Honouring the National Day for Truth and Reconciliation
Sep 29, 2021
Since 2013, September 30 has been observed as a day of remembrance for Indigenous people. Originally known as Orange Shirt Day, this day was created to educate Canadians about the residential school system and its ongoing impact on Indigenous peoples and communities. With each passing year, this movement grows with more and more schools and organizations taking part in commemorative activities.
This year, the government of Canada designated September 30 as a National Day for Truth and Reconciliation – a federal statutory holiday created in response to the saddening discovery of unmarked graves at residential school sites across the country, and in acknowledgement of the Truth and Reconciliation Commission’s Call to Action #80 :
“We call upon the federal government, in collaboration with Aboriginal peoples, to establish, as a statutory holiday, a National Day for Truth and Reconciliation to honour Survivors, their families, and communities, and ensure that public commemoration of the history and legacy of residential schools remains a vital component of the reconciliation process.”
The intent of the National Day for Truth and Reconciliation is to continue, but not replace, the work started by Orange Shirt Day, and to further promote awareness, education, and healing by ensuring this day is officially commemorated each year.
On September 30, Hatfield has chosen to provide a day off to give our staff time and space to properly observe the National Day for Truth and Reconciliation. We will be using this day to reflect on the legacy of the residential school system, wear our orange shirts in support, and continue to educate ourselves and our families. It is important to us that we not only support Indigenous people on this day, but throughout the year, by learning more about Indigenous history and culture, and sharing in the work of educating ourselves and others. If you are interested in doing the same, we’ve gathered some excellent educational resources below, including suggested readings and videos that may help you listen, learn and reflect:
Special programming for the National Day of Truth and Reconciliation
- The Centre for National Truth and Reconciliation (CNTR) has curated a full week (September 27 to October 1) of Knowledge Keeper presentations. Registration is free (on Eventbrite), and you can check out the full schedule here.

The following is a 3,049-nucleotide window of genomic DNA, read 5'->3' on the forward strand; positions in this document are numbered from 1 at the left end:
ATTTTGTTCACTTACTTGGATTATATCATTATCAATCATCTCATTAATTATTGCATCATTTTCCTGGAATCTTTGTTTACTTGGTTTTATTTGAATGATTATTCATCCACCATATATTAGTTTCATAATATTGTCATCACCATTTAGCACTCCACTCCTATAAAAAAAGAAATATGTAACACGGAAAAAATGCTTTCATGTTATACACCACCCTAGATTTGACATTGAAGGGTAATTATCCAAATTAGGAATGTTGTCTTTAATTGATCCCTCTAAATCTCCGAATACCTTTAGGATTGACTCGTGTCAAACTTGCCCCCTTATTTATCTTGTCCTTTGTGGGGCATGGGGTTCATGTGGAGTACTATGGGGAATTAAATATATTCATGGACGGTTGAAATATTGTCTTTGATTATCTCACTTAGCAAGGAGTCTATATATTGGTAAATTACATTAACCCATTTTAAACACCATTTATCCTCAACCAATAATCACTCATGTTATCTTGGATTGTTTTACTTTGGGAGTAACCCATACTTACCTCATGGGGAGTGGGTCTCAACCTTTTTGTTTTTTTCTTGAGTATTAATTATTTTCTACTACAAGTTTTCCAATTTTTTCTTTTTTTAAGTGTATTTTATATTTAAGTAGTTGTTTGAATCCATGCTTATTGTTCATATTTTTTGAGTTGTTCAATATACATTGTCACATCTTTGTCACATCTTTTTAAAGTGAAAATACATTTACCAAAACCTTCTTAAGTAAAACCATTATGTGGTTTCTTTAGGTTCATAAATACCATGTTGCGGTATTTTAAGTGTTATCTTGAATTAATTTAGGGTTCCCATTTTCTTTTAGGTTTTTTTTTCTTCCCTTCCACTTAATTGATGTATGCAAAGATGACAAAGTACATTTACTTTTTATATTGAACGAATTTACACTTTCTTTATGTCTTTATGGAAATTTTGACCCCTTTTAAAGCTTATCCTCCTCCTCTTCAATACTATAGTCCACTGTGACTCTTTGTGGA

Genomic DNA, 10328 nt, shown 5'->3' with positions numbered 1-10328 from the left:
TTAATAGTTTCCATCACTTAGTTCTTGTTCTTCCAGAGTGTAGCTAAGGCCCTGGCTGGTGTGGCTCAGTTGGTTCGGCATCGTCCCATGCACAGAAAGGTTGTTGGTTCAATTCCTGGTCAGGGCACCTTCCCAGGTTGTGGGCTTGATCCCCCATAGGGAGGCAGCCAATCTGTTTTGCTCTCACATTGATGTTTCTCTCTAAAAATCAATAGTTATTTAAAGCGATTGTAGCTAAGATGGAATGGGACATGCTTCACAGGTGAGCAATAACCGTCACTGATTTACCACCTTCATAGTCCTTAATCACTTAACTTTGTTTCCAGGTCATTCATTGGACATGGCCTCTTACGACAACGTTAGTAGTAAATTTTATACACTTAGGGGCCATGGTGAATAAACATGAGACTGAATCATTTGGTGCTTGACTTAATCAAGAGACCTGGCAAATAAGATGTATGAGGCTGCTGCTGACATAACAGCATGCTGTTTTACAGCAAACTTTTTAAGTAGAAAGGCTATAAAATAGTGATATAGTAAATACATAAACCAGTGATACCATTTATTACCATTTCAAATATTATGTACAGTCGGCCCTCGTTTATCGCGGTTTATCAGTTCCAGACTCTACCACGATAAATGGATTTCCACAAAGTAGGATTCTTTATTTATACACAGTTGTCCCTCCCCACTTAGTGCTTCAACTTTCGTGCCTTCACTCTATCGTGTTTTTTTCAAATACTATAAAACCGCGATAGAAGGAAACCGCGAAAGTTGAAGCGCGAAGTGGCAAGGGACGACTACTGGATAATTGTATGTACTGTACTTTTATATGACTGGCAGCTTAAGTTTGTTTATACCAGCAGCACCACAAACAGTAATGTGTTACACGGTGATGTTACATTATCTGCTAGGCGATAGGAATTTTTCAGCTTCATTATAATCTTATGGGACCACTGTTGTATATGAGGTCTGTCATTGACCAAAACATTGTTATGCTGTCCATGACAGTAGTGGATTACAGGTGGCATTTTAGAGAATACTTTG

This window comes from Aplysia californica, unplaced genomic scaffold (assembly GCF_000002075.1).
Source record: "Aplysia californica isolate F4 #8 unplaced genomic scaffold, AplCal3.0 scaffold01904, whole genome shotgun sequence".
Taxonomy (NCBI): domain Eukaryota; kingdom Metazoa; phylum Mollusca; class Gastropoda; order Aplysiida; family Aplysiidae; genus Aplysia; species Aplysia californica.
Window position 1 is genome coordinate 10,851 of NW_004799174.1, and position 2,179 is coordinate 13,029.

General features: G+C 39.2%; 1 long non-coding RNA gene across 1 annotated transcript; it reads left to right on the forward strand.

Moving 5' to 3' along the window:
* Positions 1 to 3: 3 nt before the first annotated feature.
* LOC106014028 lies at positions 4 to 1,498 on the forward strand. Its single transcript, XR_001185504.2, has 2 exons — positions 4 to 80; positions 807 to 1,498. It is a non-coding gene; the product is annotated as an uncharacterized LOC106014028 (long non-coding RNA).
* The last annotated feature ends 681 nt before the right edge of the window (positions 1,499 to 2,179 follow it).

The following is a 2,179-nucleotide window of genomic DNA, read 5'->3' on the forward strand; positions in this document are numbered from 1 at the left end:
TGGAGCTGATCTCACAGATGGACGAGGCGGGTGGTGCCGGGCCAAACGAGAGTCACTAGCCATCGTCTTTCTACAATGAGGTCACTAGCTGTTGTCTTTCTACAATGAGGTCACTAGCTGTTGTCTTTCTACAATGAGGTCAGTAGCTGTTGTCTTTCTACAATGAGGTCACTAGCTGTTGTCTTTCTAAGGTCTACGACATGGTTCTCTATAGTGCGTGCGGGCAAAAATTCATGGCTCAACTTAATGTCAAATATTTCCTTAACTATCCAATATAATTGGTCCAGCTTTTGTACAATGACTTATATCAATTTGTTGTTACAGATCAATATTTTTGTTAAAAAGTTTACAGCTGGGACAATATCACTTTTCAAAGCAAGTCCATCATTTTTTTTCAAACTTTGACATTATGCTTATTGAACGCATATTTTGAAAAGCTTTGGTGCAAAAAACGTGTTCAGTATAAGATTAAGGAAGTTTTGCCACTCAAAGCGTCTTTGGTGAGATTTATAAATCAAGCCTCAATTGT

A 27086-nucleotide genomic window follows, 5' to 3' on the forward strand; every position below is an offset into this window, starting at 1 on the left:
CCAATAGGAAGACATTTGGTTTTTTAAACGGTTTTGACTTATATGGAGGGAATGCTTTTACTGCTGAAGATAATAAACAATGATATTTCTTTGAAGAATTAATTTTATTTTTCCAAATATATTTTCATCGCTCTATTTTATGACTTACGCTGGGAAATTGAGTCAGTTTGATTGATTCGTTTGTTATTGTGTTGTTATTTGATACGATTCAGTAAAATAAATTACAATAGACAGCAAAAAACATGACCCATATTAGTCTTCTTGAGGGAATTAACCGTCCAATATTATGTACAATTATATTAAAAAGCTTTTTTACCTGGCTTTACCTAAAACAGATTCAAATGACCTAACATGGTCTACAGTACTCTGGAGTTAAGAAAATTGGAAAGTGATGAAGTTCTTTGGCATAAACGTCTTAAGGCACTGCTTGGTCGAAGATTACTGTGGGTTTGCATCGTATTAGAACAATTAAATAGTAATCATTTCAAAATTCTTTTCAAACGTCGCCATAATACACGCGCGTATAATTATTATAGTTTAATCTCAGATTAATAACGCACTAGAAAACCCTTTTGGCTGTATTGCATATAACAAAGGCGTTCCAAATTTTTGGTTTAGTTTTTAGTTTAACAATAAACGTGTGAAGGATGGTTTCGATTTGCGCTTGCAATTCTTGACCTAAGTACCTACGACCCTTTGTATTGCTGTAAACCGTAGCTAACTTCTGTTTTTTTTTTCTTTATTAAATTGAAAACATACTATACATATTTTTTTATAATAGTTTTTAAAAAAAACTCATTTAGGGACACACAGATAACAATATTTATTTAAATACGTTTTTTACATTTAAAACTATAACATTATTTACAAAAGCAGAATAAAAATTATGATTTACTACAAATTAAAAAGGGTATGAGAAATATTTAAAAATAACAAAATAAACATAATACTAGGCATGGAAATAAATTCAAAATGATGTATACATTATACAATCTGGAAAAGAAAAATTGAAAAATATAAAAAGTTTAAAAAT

- Learn the Secwepemc Honour Song and join Tk’emlúps te Secwepemc First Nation in Drum for the Children at 2:15 PT.
- APTN, the first National Indigenous broadcaster in the world, will be hosting a full day of special programming for the National Day for Truth and Reconciliation, including:
- A screening of “We Were Children”, a 2012 film documenting the profound impact of the Canadian government’s residential school system through the eyes of two children who were forced to face hardships well beyond their years.
- A national broadcast, “National Day for Truth and Reconciliation”, streamed live on APTN, CBC and CBC Gem at 7 PM (PT) / 8 PM (MT).
- Reports and Calls to Action of the Truth and Reconciliation Commission.
- United Nations Declaration on the Rights of Indigenous Peoples.
- “The Inconvenient Indian” by Indigenous author Thomas King.
- “Beyond the Orange Shirt” by Phyllis Webstad, founder of the Orange Shirt Day movement.
Other ideas for action
- Sign up for the University of Alberta’s free course on Indigenous Canada.
- Learn about the land you inhabit and who calls it home at https://native-land.ca/.
- Be an Indigenous Ally – learn about the impact of residential schools and amplify Indigenous voices by sharing what you’ve learned with your friends and family.
- Need more ideas of positive actions you can take? This list of 150 acts of reconciliation may provide some inspiration.